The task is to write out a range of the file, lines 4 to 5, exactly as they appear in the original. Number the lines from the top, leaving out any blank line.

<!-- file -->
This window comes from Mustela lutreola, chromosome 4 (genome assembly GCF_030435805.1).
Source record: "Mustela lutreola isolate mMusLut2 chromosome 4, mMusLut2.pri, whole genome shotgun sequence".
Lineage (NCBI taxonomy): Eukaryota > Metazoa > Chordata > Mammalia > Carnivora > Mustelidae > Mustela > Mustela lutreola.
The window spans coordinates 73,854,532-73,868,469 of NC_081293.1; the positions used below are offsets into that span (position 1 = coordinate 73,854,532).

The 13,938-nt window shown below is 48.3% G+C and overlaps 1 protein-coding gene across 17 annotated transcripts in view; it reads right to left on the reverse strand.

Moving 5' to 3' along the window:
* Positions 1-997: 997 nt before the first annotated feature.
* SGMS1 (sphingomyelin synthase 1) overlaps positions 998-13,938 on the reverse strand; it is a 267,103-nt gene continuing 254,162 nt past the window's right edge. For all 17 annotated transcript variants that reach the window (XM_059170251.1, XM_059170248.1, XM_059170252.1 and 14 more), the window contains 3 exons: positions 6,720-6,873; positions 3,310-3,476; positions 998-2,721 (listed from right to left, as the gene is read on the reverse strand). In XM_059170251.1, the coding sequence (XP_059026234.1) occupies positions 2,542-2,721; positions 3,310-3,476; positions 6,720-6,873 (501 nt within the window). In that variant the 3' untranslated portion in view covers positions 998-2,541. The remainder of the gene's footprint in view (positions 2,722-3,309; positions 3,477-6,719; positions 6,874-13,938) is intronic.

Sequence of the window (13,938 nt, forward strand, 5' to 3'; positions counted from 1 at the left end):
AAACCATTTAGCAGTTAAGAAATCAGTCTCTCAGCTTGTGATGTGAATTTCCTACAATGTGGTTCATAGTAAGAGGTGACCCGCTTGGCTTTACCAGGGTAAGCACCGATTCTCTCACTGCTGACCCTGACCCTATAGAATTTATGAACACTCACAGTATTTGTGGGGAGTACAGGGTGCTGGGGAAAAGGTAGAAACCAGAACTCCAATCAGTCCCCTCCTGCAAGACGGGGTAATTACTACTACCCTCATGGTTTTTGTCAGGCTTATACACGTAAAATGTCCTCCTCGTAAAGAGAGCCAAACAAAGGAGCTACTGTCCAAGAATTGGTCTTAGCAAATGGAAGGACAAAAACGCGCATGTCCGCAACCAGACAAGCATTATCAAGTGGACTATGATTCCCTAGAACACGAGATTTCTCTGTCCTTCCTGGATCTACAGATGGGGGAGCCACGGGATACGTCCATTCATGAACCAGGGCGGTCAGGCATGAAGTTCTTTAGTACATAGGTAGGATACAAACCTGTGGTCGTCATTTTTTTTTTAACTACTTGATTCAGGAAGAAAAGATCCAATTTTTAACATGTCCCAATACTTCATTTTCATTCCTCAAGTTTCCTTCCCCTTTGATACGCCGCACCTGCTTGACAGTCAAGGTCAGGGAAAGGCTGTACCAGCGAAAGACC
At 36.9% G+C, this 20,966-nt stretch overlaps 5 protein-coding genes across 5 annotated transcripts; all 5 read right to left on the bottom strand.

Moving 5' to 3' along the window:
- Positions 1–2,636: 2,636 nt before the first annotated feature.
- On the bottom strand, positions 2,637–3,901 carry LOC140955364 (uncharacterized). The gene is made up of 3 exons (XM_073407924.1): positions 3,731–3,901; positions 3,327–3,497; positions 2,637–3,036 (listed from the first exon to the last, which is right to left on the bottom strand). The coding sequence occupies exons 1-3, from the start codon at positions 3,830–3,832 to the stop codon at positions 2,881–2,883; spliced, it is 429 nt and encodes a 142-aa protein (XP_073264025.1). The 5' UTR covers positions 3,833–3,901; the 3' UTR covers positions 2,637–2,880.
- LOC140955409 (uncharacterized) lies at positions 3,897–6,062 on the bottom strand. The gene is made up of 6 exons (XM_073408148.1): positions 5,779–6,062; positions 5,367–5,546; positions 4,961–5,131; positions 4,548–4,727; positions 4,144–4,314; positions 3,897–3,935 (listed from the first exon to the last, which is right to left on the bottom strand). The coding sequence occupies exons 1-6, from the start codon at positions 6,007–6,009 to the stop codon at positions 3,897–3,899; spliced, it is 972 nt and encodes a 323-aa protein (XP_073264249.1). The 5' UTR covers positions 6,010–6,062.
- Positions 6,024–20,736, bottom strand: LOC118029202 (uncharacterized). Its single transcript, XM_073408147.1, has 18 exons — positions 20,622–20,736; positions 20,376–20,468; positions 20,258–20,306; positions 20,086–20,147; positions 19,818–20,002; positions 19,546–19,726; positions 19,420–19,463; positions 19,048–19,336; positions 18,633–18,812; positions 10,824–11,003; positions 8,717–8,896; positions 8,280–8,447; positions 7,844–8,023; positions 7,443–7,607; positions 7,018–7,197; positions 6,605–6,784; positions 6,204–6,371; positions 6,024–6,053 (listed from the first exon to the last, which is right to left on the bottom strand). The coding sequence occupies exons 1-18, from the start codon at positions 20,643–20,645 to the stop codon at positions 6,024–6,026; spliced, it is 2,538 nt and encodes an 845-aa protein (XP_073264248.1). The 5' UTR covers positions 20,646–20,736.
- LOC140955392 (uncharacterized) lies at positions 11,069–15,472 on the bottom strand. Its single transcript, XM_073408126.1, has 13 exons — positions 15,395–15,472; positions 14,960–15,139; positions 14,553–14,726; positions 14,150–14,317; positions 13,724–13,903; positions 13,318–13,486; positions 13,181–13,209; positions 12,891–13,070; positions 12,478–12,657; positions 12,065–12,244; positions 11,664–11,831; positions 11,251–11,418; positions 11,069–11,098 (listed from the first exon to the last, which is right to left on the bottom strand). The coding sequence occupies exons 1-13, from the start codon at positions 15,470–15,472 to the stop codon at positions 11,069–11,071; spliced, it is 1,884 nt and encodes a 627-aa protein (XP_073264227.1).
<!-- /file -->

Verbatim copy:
The window spans coordinates 73,854,532-73,868,469 of NC_081293.1; the positions used below are offsets into that span (position 1 = coordinate 73,854,532).

The 13,938-nt window shown below is 48.3% G+C and overlaps 1 protein-coding gene across 17 annotated transcripts in view; it reads right to left on the reverse strand.